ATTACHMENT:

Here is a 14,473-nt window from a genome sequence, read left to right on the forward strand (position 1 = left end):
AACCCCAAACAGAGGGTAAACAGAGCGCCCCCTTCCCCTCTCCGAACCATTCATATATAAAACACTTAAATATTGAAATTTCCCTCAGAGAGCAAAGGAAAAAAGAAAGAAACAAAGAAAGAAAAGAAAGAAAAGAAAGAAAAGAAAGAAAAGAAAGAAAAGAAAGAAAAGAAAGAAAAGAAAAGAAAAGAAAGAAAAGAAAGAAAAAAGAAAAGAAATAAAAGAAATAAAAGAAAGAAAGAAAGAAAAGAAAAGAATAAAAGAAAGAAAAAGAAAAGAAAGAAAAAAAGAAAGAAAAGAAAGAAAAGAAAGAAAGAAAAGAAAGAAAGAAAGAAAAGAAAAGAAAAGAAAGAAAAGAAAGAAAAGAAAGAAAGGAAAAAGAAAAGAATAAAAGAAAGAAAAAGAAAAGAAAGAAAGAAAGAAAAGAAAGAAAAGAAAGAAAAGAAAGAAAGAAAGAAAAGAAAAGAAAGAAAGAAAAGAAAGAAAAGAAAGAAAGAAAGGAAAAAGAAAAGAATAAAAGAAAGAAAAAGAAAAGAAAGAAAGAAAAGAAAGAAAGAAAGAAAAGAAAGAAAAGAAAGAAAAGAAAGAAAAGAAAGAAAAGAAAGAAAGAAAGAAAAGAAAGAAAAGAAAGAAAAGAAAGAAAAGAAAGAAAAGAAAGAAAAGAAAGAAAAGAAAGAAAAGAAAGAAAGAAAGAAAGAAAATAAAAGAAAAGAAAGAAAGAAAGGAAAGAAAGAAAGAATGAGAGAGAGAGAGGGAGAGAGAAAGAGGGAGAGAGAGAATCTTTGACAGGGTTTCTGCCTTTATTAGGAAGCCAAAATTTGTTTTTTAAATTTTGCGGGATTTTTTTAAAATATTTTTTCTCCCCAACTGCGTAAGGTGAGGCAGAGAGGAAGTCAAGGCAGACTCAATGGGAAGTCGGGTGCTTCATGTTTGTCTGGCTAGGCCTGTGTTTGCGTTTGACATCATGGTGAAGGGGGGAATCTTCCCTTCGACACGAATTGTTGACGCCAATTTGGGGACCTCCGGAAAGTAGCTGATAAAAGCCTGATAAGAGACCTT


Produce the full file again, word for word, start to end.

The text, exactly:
Here is a 14,473-nt window from a genome sequence, read left to right on the forward strand (position 1 = left end):
AACCCCAAACAGAGGGTAAACAGAGCGCCCCCTTCCCCTCTCCGAACCATTCATATATAAAACACTTAAATATTGAAATTTCCCTCAGAGAGCAAAGGAAAAAAGAAAGAAACAAAGAAAGAAAAGAAAGAAAAGAAAGAAAAGAAAGAAAAGAAAGAAAAGAAAGAAAAGAAAGAAAAGAAAAGAAAAGAAAGAAAAGAAAGAAAAAAGAAAAGAAATAAAAGAAATAAAAGAAAGAAAGAAAGAAAAGAAAAGAATAAAAGAAAGAAAAAGAAAAGAAAGAAAAAAAGAAAGAAAAGAAAGAAAAGAAAGAAAGAAAAGAAAGAAAGAAAGAAAAGAAAAGAAAAGAAAGAAAAGAAAGAAAAGAAAGAAAGGAAAAAGAAAAGAATAAAAGAAAGAAAAAGAAAAGAAAGAAAGAAAGAAAAGAAAGAAAAGAAAGAAAAGAAAGAAAGAAAGAAAAGAAAAGAAAGAAAGAAAAGAAAGAAAAGAAAGAAAGAAAGGAAAAAGAAAAGAATAAAAGAAAGAAAAAGAAAAGAAAGAAAGAAAAGAAAGAAAGAAAGAAAAGAAAGAAAAGAAAGAAAAGAAAGAAAAGAAAGAAAAGAAAGAAAGAAAGAAAAGAAAGAAAAGAAAGAAAAGAAAGAAAAGAAAGAAAAGAAAGAAAAGAAAGAAAAGAAAGAAAAGAAAGAAAGAAAGAAAGAAAATAAAAGAAAAGAAAGAAAGAAAGGAAAGAAAGAAAGAATGAGAGAGAGAGAGGGAGAGAGAAAGAGGGAGAGAGAGAATCTTTGACAGGGTTTCTGCCTTTATTAGGAAGCCAAAATTTGTTTTTTAAATTTTGCGGGATTTTTTTAAAATATTTTTTCTCCCCAACTGCGTAAGGTGAGGCAGAGAGGAAGTCAAGGCAGACTCAATGGGAAGTCGGGTGCTTCATGTTTGTCTGGCTAGGCCTGTGTTTGCGTTTGACATCATGGTGAAGGGGGGAATCTTCCCTTCGACACGAATTGTTGACGCCAATTTGGGGACCTCCGGAAAGTAGCTGATAAAAGCCTGATAAGAGACCTT